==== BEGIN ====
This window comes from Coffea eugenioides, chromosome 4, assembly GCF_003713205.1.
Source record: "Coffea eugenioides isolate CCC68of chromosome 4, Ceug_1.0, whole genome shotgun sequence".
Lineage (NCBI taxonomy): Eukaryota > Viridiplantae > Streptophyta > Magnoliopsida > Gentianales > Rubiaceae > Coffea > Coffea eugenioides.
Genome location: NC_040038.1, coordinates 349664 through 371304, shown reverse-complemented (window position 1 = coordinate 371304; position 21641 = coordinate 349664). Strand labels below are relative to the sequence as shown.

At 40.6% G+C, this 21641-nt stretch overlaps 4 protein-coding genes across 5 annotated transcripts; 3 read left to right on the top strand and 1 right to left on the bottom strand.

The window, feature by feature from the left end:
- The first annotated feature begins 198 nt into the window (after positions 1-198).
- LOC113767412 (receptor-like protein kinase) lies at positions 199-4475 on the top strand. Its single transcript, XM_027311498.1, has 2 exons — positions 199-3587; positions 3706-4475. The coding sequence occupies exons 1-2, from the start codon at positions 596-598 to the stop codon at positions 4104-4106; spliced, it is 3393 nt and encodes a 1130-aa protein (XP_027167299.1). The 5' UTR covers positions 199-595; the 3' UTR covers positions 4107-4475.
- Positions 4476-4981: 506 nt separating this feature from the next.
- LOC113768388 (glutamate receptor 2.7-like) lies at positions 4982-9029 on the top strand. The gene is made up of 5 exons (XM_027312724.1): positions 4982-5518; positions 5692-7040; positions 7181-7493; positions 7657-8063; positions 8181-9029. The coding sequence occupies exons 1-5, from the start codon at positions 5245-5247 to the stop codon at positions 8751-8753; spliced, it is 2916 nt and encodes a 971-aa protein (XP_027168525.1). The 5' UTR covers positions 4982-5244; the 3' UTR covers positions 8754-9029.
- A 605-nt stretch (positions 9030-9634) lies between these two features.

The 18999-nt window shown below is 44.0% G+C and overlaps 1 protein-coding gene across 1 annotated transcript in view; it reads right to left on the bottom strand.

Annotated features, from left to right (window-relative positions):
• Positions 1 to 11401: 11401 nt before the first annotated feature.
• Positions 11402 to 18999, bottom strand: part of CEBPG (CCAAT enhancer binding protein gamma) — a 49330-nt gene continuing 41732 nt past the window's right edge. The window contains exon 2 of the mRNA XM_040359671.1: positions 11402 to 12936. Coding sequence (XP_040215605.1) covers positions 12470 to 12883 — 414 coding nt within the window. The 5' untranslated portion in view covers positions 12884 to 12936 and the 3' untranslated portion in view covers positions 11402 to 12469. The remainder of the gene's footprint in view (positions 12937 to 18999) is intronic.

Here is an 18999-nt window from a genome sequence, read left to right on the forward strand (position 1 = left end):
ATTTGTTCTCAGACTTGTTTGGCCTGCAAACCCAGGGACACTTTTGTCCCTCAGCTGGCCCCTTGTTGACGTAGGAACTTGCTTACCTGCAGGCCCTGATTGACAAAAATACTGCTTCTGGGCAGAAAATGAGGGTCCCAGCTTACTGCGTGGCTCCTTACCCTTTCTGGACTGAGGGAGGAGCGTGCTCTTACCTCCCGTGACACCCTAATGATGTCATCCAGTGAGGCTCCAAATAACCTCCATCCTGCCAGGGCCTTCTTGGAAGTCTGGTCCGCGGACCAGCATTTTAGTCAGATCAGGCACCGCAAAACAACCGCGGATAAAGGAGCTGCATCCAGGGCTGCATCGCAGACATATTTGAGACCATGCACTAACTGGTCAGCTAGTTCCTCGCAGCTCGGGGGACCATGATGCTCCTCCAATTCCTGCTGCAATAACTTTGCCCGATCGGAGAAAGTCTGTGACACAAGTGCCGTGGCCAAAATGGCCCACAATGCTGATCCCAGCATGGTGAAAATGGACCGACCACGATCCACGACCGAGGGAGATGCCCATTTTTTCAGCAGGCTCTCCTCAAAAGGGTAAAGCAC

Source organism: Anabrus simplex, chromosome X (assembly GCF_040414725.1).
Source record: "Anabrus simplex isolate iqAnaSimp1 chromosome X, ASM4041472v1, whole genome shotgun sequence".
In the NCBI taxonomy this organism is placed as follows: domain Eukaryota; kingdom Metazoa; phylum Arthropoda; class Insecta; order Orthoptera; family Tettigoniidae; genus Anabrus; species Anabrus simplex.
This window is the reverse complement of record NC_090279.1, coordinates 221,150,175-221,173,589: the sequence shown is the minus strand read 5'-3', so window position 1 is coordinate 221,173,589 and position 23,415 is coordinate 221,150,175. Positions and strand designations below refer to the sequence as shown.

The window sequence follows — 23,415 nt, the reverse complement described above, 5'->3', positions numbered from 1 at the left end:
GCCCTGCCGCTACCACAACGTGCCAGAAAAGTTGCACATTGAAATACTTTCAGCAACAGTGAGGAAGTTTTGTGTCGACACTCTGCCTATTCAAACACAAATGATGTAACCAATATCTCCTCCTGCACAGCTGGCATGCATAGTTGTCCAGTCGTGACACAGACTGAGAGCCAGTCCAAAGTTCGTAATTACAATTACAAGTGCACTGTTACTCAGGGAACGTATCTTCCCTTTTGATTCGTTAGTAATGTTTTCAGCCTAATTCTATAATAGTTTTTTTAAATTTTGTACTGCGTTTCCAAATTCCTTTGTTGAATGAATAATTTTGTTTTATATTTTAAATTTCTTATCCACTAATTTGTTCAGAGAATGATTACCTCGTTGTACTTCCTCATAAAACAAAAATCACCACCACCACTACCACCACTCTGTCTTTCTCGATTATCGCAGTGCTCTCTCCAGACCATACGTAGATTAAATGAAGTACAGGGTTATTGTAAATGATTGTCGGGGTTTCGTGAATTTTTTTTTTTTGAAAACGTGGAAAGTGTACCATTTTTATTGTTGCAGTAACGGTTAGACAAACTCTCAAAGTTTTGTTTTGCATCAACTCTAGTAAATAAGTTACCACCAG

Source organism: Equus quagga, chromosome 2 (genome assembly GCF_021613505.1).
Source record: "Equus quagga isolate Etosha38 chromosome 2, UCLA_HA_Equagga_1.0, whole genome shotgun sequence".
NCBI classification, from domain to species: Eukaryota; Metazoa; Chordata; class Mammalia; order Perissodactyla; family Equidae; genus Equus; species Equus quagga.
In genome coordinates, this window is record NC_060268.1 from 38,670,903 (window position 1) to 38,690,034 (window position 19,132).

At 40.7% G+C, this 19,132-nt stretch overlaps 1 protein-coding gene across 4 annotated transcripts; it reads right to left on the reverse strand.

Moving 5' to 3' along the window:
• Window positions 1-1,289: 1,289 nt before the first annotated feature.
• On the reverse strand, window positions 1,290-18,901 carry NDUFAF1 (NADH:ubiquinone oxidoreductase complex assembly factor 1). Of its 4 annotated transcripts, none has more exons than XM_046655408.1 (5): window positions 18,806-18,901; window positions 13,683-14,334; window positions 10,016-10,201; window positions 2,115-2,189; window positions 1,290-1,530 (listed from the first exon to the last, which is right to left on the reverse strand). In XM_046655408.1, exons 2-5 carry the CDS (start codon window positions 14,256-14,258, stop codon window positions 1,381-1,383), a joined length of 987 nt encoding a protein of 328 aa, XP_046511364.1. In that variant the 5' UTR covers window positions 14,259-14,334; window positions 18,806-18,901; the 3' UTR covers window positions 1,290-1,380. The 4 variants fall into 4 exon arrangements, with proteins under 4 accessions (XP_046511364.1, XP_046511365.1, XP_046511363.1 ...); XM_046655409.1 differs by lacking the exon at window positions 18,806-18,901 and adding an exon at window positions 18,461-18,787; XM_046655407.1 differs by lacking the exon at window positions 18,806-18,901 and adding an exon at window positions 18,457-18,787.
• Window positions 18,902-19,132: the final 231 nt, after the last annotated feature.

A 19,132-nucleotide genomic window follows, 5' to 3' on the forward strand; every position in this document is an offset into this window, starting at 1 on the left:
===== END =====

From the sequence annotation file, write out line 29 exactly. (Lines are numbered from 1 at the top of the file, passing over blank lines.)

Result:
Moving 5' to 3' along the window: